Tornadoes are one of those natural disasters that seem so potent and so random there is nothing you can do except hope to survive their passage.
While they are incredibly destructive and can spawn from any storm system when conditions are right, there is always something you can do to improve your chances of surviving with a good outcome.
Knowing what steps to take and what skills to develop when getting ready for tornado season, or when traveling to any place where tornadoes are common can it make the difference between life and death.
You might have a few minutes to react to an oncoming tornado, or you might have only seconds, but seconds can count for a lot if you take the correct action.
To help you get ready for twister season we are bringing you a list of six tornado survival skills that you can practice today.
The Most Powerful Wind Events on Earth
When it comes to sheer power, tornadoes take the crown among all the many varied storms that occur on planet Earth.
The most powerful tornadoes can produce sustained wind speeds in excess of 200 mph and are truly cataclysmic for anything that gets caught in their path.
Even lower level tornadoes produce frighteningly potent sustained winds more than capable of damaging and destroying homes and other smaller buildings.
As a tornado grows stronger, the hazards you are facing get ever more dangerous.
You’ll go from toppling trees and missing roof panels to lethal flying debris and even entire automobiles and train cars being carried through the air as if they were made out of styrofoam.
To say the passage of a powerful tornado is a surreal experience, assuming you survive it, is an understatement.
Before the storm, you’ll be facing a foreboding and heavy atmosphere descending on your area.
But, in the aftermath, emerging from your shelter, you will likely be confronted with a landscape that is nothing but a tangled and twisted ruin with hardly one brick left standing upon another.
It is bad enough facing such a situation and having to cope with it, but it is far worse for you and your loved ones to be killed during the event.
There’s not much you can do to combat a tornado, but there is a lot you can do to improve your chances of being alive when the roaring finally stops.
The following section contains six proven tornado survival skills that will help you weather even a deadly twister.
6 Tornado Survival Skills to Practice Today
One of the single best things you can do to improve your chances of surviving a tornado is learning how to identify worthwhile shelters that will give you protection, or at least a degree of protection, from wind and airborne debris.
This is not always easy, and some traditional shelters prove to be less than adequate against the most powerful storms, but with a little bit of information and some quick thinking you’ll always be able to improve your position wherever you are and whatever the circumstances.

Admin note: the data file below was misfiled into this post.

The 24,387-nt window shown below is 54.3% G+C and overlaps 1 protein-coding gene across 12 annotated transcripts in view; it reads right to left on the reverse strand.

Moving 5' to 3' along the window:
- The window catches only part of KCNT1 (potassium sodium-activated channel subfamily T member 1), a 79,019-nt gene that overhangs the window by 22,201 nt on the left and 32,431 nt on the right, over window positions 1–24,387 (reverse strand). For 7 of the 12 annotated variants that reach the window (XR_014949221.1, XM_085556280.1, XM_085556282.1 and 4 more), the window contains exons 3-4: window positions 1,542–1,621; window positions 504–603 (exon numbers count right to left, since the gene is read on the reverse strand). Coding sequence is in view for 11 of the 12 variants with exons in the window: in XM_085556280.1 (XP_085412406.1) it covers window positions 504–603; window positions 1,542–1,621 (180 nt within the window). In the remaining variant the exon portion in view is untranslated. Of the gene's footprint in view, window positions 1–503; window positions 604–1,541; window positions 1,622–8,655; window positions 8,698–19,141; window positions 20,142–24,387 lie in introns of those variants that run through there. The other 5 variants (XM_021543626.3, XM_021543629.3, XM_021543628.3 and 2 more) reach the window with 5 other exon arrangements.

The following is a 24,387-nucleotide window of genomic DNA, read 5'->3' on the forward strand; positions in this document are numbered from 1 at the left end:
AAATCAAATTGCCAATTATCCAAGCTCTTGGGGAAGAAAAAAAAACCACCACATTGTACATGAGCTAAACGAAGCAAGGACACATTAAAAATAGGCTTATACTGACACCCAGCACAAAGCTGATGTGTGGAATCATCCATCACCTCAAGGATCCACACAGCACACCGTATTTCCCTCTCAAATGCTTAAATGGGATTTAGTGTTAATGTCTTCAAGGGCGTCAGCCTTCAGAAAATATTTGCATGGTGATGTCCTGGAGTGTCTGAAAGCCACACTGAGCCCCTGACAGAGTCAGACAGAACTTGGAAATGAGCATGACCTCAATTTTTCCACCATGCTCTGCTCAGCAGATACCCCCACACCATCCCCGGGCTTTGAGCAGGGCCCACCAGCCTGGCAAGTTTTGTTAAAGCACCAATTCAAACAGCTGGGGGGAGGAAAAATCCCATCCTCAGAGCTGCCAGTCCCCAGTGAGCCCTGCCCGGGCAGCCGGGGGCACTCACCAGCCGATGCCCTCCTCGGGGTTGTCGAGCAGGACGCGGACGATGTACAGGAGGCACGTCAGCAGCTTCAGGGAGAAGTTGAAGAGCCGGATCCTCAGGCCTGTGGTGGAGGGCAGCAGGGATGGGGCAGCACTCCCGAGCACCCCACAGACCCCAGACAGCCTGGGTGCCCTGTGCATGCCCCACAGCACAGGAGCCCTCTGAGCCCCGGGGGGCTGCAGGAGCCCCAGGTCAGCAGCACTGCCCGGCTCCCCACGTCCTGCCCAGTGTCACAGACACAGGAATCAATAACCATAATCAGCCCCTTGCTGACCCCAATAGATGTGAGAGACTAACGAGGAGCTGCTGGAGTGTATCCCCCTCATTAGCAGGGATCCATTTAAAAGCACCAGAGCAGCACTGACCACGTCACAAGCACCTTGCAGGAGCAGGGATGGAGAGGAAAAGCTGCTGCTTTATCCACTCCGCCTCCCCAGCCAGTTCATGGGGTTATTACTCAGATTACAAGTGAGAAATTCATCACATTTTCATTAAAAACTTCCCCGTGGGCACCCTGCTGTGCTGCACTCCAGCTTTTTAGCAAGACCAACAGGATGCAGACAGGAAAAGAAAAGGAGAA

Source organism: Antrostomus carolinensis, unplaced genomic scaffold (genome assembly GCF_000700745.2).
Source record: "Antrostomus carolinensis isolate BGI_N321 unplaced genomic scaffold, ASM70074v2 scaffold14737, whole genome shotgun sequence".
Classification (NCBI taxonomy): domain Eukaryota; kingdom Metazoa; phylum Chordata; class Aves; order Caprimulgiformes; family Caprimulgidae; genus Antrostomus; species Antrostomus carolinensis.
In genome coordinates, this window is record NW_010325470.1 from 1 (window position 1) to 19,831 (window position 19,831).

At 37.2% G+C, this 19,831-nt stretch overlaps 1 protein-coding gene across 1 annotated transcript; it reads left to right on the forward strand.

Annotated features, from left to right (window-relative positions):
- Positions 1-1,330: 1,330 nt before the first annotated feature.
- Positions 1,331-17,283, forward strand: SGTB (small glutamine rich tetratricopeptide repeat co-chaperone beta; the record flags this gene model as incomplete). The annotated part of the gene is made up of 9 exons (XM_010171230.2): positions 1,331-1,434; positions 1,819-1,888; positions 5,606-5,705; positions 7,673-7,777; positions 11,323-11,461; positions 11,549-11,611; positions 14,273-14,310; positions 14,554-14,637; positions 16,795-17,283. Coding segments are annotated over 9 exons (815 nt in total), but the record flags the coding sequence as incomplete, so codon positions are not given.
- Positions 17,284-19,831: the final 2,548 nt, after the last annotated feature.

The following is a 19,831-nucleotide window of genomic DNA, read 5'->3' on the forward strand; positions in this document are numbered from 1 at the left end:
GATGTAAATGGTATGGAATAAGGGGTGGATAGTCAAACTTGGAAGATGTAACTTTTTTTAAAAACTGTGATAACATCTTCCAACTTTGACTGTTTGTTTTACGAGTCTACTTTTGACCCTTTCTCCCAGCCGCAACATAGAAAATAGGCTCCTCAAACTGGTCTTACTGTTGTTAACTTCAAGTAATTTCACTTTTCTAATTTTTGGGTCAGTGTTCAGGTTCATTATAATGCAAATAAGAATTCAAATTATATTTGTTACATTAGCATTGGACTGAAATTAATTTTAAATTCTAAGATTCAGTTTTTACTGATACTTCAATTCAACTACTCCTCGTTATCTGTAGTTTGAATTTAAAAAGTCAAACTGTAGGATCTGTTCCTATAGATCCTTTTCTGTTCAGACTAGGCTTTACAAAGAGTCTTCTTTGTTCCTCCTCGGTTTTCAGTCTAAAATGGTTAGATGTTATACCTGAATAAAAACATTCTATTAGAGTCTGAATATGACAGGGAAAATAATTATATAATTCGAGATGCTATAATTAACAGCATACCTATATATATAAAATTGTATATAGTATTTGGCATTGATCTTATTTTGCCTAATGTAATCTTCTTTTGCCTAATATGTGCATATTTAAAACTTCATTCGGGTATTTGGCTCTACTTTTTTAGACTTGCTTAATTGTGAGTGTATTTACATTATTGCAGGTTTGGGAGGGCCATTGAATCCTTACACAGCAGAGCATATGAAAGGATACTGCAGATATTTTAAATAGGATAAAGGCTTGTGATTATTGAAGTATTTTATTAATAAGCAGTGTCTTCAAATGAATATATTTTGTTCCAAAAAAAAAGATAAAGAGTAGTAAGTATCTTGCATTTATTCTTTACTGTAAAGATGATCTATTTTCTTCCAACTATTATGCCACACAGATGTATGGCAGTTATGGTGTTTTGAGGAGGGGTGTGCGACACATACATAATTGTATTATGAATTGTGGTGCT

Tornadoes have a way of making a mockery of even the strongest structures built by man.
Storms only halfway up the Enhanced Fujita scale of tornado strength usually prove more than capable of leveling most residential structures and typical businesses, and stronger ones can even carry buildings away right off their foundations.
This means that residing inside something like a modular home, a mobile home or any other lightweight structure is virtually a death sentence.
What you want to do is head for the strongest interior room of any given building that lacks windows, and always give preference to underground rooms or ones that are partially subterranean in a hillside.
The very best shelters are dedicated, purpose designed and built tornado shelters. Most businesses have such a room somewhere in them, and many societies found in tornado prone regions have them scattered all over town.
You can even install your very own in your basement or accessible via outside somewhere on your property.
It is in your best interest to always keep in mind where the closest, best shelter is during tornado season, and have one picked out when a tornado watch is issued.
Make it a point to locate the best tornado shelter wherever you happen to be when you are traveling.
Taking Cover in a Hurry
Thanks to advances in meteorology and weather detection technology, including radar and satellites, we fortunately often have advanced warning of conditions that are likely to form tornadoes and of tornado touchdowns themselves.
However, not all of these complex systems are accurately predicted, or detected in time, and even when likely conditions are announced tornadoes can form with frightening speed and move just as quickly.
Accordingly, when you detect the likely presence of a tornado or hear a tornado warning from any source it is time to take cover immediately.
You might have a few minutes or even just a few seconds before the tornado is upon you. There is no time to delay.
Grab your loved ones, and anyone else that you can help immediately and get into cover before battening down the hatches for the tornado’s arrival.
Depending on the circumstances you might have time to gather some useful survival supplies or you might not, but in any case you can set yourself up for success by stocking your own dedicated shelter with those supplies ahead of time, or at the very least keeping a tornado readiness bag set handily about for instant action.
Speed is of the essence in tornado survival, and there are many, many tragic stories of people being overtaken and killed while seeking better shelter. Sadly, these unfortunate souls were overtaken by the storm before they were in cover.
Don’t let this happen to you and yours. Move with haste towards shelter whenever you suspect a tornado could form or know that a tornado warning has been announced.
One of the worst things that can happen to you is being caught in a tornado while in any motor vehicle.
First, most motor vehicles provide no meaningful protection from airborne debris that is the number one hazard to life and limb associated with tornadoes.
Second, stronger tornadoes may carry away vehicles by the dozen should they be caught in their path.